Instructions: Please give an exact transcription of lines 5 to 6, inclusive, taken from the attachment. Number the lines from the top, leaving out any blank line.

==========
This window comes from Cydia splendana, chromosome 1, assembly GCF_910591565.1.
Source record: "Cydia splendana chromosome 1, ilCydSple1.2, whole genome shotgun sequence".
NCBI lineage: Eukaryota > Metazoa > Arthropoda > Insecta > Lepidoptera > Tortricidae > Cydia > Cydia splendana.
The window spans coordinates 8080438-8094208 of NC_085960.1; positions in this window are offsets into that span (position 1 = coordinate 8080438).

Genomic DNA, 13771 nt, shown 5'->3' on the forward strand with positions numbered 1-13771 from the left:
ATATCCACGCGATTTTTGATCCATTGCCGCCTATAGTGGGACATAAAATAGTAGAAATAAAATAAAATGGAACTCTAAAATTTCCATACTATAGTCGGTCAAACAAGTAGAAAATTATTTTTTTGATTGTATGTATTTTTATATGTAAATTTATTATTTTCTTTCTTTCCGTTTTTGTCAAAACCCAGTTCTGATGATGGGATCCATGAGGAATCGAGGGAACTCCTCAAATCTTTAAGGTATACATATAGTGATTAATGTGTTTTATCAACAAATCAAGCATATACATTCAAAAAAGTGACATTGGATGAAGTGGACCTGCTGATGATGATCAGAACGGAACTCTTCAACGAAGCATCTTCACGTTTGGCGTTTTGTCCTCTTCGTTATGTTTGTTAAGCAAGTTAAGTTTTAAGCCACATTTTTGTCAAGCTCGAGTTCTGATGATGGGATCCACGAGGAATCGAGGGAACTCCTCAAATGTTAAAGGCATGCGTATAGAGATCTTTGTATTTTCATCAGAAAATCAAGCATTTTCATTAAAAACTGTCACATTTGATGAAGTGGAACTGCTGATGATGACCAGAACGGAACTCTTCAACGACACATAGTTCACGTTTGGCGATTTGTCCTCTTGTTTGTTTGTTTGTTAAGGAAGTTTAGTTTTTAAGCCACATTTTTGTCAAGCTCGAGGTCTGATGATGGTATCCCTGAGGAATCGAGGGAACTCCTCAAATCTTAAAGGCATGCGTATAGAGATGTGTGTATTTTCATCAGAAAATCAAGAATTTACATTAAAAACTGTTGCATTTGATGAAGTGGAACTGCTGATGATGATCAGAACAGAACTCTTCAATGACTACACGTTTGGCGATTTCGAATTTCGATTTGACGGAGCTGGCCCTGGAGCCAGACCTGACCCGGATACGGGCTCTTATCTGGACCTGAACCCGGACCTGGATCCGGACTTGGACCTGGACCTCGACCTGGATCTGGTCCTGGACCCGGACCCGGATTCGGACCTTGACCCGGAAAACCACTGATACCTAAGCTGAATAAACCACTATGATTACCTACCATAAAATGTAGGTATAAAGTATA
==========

Genomic DNA, 13771 nt, shown 5'->3' on the forward strand with positions numbered 1-13771 from the left:
ATATCCACGCGATTTTTGATCCATTGCCGCCTATAGTGGGACATAAAATAGTAGAAATAAAATAAAATGGAACTCTAAAATTTCCATACTATAGTCGGTCAAACAAGTAGAAAATTATTTTTTTGATTGTATGTATTTTTATATGTAAATTTATTATTTTCTTTCTTTCCGTTTTTGTCAAAACCCAGTTCTGATGATGGGATCCATGAGGAATCGAGGGAACTCCTCAAATCTTTAAGGTATACATATAGTGATTAATGTGTTTTATCAACAAATCAAGCATATACATTCAAAAAAGTGACATTGGATGAAGTGGACCTGCTGATGATGATCAGAACGGAACTCTTCAACGAAGCATCTTCACGTTTGGCGTTTTGTCCTCTTCGTTATGTTTGTTAAGCAAGTTAAGTTTTAAGCCACATTTTTGTCAAGCTCGAGTTCTGATGATGGGATCCACGAGGAATCGAGGGAACTCCTCAAATGTTAAAGGCATGCGTATAGAGATCTTTGTATTTTCATCAGAAAATCAAGCATTTTCATTAAAAACTGTCACATTTGATGAAGTGGAACTGCTGATGATGACCAGAACGGAACTCTTCAACGACACATAGTTCACGTTTGGCGATTTGTCCTCTTGTTTGTTTGTTTGTTAAGGAAGTTTAGTTTTTAAGCCACATTTTTGTCAAGCTCGAGGTCTGATGATGGTATCCCTGAGGAATCGAGGGAACTCCTCAAATCTTAAAGGCATGCGTATAGAGATGTGTGTATTTTCATCAGAAAATCAAGAATTTACATTAAAAACTGTTGCATTTGATGAAGTGGAACTGCTGATGATGATCAGAACAGAACTCTTCAATGACTACACGTTTGGCGATTTCGAATTTCGATTTGACGGAGCTGGCCCTGGAGCCAGACCTGACCCGGATACGGGCTCTTATCTGGACCTGAACCCGGACCTGGATCCGGACTTGGACCTGGACCTCGACCTGGATCTGGTCCTGGACCCGGACCCGGATTCGGACCTTGACCCGGAAAACCACTGATACCTAAGCTGAATAAACCACTATGATTACCTACCATAAAATGTAGGTATAAAGTATA